The ceremony was short and sweet, the sort of no-bullshit affair you’d expect from people who had been on this voyage before. After congratulations and pictures, everyone mingled on deck and we sailed around the harbor with an eye on a thunderstorm that had cropped up. It eventually soaked the boat, but not before presenting us with three things:

A word about the food: classy. Lobster rolls, Katama Bay oysters, deviled eggs (Charlotte ate three), champagne. Among some other sweet stuff, there were peanut butter cookies (Charlotte ate three) for dessert. The entire experience was well out of our league. Like the .200 hitter called up to the majors on a temporary assignment, we were just happy to be there, around the professionals.

After the wedding, we headed back to the house where we changed into lighter clothes. We had a few hours before the reception began so we went into town in search of our next iced coffee. When we got back, Charlotte got in the first of a million reps on the front steps. She learned that if she squats and says “Jump!” when she’s on the steps, she gets a huge reaction from Mags or me. Great fun for all, except us.

The reception, like the wedding, was casual with little touches of opulence. There was more lobster and I worried about what it meant that Charlotte at 21 months had had more lobster than I had in my first 21 years. There was live music courtesy of a one-handed piano player, and Charlotte turned her attention to the steps inside the house as the night progressed.

The heat broke on Sunday night, but not before we got a little beach time in. Charlotte overcame whatever fear of the ocean she had in Brooklyn, venturing into ankle-deep water to throw rocks. While she and Mags horsed around in the water, I ventured out on a jetty to take a couple of pictures and make obscure Joe Pernice references.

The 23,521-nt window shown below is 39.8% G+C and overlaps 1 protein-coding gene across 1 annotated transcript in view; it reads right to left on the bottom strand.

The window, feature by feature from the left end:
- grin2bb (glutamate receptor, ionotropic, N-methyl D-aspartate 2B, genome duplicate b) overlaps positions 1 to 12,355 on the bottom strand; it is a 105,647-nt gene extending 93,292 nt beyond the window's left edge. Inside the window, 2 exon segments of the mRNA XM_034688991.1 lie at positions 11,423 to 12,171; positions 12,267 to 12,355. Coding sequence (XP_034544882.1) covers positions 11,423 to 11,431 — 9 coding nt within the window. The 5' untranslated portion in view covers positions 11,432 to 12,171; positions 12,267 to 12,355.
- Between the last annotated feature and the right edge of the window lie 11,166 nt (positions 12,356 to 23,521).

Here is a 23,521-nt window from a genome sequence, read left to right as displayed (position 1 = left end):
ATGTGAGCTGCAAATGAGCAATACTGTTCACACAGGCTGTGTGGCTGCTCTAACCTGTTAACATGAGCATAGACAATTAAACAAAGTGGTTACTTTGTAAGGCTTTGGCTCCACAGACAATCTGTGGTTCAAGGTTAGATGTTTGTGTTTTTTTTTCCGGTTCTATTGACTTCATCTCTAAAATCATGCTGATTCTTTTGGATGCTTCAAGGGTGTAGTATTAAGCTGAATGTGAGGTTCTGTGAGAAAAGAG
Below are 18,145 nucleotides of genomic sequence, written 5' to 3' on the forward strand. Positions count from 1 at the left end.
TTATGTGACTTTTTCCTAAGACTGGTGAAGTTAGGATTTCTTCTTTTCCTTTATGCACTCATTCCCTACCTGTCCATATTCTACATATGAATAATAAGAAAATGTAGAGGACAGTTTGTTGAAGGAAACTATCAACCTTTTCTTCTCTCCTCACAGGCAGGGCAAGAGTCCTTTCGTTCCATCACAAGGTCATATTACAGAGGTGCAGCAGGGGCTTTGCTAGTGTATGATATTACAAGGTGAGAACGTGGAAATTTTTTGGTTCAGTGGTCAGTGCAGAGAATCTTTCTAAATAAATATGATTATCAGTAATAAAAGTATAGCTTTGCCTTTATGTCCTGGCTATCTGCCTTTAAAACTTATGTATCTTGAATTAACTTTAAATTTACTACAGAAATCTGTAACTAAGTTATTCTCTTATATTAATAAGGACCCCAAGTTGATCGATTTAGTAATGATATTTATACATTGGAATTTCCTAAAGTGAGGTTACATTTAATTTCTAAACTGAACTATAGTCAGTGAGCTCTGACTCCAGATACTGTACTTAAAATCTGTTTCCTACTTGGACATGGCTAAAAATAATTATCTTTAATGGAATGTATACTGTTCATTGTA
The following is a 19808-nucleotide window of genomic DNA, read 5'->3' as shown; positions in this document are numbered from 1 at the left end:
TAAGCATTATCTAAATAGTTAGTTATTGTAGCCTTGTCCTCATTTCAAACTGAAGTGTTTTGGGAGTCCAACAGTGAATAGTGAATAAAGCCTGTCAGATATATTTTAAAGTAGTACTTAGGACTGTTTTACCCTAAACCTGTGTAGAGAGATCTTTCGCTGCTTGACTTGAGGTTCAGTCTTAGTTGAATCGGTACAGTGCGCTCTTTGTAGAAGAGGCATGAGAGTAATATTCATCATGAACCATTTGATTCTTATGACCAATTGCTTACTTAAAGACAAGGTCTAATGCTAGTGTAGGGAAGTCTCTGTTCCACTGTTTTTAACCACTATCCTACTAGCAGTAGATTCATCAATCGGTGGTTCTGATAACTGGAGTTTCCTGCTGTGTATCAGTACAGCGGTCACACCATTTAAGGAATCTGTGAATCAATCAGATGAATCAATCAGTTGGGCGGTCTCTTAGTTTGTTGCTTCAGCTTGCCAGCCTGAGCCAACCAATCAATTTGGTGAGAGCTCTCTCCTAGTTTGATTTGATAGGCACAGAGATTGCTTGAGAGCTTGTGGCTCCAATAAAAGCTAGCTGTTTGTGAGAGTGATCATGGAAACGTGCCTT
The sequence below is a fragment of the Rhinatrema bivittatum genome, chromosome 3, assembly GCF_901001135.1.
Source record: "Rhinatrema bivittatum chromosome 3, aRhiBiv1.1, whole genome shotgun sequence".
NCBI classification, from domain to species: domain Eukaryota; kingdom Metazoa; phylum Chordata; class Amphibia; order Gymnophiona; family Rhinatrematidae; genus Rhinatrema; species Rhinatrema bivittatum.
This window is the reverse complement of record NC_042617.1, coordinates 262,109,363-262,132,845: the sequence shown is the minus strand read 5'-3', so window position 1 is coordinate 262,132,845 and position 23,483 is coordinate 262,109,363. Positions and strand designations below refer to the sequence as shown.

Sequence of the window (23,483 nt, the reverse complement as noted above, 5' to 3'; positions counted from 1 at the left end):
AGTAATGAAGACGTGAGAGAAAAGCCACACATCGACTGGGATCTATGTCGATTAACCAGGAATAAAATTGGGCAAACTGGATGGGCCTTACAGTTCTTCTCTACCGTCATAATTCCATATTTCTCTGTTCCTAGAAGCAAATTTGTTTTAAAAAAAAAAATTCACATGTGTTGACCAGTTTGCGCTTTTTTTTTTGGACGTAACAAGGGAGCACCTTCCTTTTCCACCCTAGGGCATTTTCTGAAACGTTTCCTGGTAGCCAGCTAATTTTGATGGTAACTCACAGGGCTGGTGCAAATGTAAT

And that was the weekend, at least in literal form. Someone—Elizabeth’s brother-in-law maybe?—grabbed me on Sunday night and told me about a practical joke he played on Elizabeth’s brother during the wedding. Apparently, when I arrived at the boat, the brother had asked him who I was. Maggie and Charlotte had traveled separately, so it wasn’t obvious who I was with, only that I didn’t look like I belonged with the teens from Winnipeg. He explained, matter-of-factly, that I was the poet laureate of Martha’s Vineyard and that I was coming on the boat to read a poem Elizabeth had written plus one of my own (because as we all know, poet laureates are exceptionally good self-promoters). The brother didn’t believe the poet laureate part, but he didn’t disbelieve the rest, either. So, through the whole weekend, this guy truly thought I was a poet who might bust out my latest poem for everyone at any point.

And why not? I spent a lot of time this weekend navigating around this group of strangers, figuring out who belonged where, estimating appetites for my brand of humor, trying to remember to speak to kids like adults. In a setting where you only have time to get to know the first and most superficial things about someone you may never see again, it was fun to have my own role handed to me. I didn’t have a script, but what poet needs a script?

One Response to Nautical/Wedding

  1. Tony Baranowski says:

    The perfect blend of ’90s sitcom references, shellfish and pop-rock icons. A difficult balance to master, my friend. Best one since grey, funniest by far. MV brings out the greatness in you. Another destination to mull for the long haul.